3
$\begingroup$

I was told that there is only one morphism in $Mon$ category for this object $(\mathbb{N},\times)$. But why?

I think that we can write every natural number as the product of a certain set of prime numbers. So we can say that the set of primes forms the basis of this monoid $(\mathbb{N},\times)$, that is, linear combinations with positive integer coefficients (powers) make up the entire set of supports for the structure of this monoid: for any $n\in\mathbb{N}$, $n = p_1^{g_1}\times\cdots\times p_i^{g_i}$, where $\forall p_j \in \{p_1,p_2,\cdots\}$ -- basis, and $\forall g_j\in \mathbb{Z_{>0}}$. And we can make some transpositions on the elements of the basis $\{p_1,p_2,\cdots\}$ thereby defining the morphism (where always $1$ going to $1$ by this morphism). So we have infinite number of morphisms, I am right?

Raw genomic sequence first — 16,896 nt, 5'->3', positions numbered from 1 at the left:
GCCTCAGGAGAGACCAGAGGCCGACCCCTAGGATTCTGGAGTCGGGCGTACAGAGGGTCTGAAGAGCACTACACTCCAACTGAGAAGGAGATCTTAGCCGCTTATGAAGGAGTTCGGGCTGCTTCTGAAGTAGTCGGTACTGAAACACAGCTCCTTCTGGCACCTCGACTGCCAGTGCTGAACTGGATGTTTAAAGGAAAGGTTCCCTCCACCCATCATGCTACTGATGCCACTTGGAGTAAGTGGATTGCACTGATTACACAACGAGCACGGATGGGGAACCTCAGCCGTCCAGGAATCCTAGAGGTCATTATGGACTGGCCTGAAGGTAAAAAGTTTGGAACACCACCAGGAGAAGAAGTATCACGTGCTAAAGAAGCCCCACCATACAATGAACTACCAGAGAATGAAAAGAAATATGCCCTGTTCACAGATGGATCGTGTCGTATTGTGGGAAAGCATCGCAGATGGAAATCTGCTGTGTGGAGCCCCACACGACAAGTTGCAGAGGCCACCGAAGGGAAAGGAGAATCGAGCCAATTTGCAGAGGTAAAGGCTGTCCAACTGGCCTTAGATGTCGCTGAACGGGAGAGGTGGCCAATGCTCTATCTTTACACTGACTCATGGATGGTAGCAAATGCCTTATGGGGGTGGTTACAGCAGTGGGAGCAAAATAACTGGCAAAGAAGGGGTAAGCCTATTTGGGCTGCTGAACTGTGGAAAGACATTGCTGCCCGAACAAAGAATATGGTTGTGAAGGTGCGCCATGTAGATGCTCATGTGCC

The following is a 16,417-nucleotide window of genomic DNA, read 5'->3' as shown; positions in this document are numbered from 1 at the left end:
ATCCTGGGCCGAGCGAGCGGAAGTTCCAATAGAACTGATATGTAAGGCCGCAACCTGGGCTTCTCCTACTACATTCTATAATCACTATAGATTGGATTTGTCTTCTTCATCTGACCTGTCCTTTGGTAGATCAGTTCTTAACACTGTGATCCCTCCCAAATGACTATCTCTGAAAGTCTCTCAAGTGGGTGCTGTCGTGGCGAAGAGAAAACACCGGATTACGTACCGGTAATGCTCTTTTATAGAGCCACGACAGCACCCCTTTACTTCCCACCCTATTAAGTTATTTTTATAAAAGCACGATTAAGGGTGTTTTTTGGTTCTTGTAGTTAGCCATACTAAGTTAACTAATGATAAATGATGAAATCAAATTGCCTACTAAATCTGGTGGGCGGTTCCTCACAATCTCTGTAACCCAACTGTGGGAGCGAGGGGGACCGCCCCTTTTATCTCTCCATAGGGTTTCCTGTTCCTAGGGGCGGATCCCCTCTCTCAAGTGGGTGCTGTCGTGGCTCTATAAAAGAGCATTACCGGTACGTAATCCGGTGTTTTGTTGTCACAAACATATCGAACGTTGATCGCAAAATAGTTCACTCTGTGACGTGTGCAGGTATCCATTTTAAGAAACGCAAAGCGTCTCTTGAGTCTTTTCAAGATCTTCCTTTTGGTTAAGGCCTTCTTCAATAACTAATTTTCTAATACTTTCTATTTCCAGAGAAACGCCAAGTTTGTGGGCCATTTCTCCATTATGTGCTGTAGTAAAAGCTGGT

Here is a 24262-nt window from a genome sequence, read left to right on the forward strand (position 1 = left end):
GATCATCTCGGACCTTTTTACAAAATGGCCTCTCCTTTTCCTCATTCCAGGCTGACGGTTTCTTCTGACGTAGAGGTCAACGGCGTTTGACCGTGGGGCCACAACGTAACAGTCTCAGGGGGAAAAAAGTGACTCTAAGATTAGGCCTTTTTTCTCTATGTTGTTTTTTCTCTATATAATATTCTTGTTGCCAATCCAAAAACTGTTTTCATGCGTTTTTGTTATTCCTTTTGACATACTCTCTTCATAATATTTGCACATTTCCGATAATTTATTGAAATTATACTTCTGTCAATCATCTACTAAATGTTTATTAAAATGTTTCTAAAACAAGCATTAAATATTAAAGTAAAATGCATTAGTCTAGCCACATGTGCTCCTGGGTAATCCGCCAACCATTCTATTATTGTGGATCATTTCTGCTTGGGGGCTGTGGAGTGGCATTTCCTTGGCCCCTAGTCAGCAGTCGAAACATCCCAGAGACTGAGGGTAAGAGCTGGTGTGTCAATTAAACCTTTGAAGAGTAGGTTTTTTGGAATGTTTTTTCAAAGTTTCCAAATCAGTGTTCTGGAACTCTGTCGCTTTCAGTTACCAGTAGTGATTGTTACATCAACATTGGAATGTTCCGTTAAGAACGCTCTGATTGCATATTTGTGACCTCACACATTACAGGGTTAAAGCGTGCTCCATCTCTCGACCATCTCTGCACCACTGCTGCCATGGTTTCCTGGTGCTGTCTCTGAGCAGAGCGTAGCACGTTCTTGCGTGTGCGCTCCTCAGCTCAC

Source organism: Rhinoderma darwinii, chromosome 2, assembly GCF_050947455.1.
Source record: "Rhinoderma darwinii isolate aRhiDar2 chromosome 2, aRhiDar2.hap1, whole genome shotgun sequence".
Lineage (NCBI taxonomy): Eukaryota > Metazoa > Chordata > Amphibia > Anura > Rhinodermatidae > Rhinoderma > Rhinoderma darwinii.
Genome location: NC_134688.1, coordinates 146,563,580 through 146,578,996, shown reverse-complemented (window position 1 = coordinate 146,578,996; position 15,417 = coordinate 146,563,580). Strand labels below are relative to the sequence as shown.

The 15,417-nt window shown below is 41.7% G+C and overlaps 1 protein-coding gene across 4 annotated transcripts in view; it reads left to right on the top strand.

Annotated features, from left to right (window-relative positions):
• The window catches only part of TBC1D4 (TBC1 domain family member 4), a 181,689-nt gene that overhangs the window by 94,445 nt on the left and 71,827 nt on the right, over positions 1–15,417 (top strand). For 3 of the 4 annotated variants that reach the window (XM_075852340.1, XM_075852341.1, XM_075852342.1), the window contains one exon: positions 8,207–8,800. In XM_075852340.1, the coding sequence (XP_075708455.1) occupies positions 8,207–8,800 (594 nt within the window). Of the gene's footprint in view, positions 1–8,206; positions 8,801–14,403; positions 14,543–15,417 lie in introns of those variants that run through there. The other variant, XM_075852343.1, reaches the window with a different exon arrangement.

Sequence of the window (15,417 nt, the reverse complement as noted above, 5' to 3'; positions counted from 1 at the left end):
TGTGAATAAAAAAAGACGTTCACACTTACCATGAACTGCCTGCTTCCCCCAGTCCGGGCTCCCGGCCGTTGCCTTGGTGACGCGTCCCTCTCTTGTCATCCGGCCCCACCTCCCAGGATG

$\endgroup$
  • 3
    $\begingroup$ Are you sure they said $(\mathbb{N},\times)$ and not $(\mathbb{N},+)$? $\endgroup$ – Eric Wofsey Dec 16 '18 at 2:23
  • $\begingroup$ @EricWofsey ye, multiplication $\endgroup$ – Just do it Dec 16 '18 at 2:32
  • 2
    $\begingroup$ Yes an infinite number of morphisms $\endgroup$ – BananaCats Category Theory App Dec 16 '18 at 3:43

Your Answer

By clicking “Post Your Answer”, you agree to our terms of service, privacy policy and cookie policy

Browse other questions tagged or ask your own question.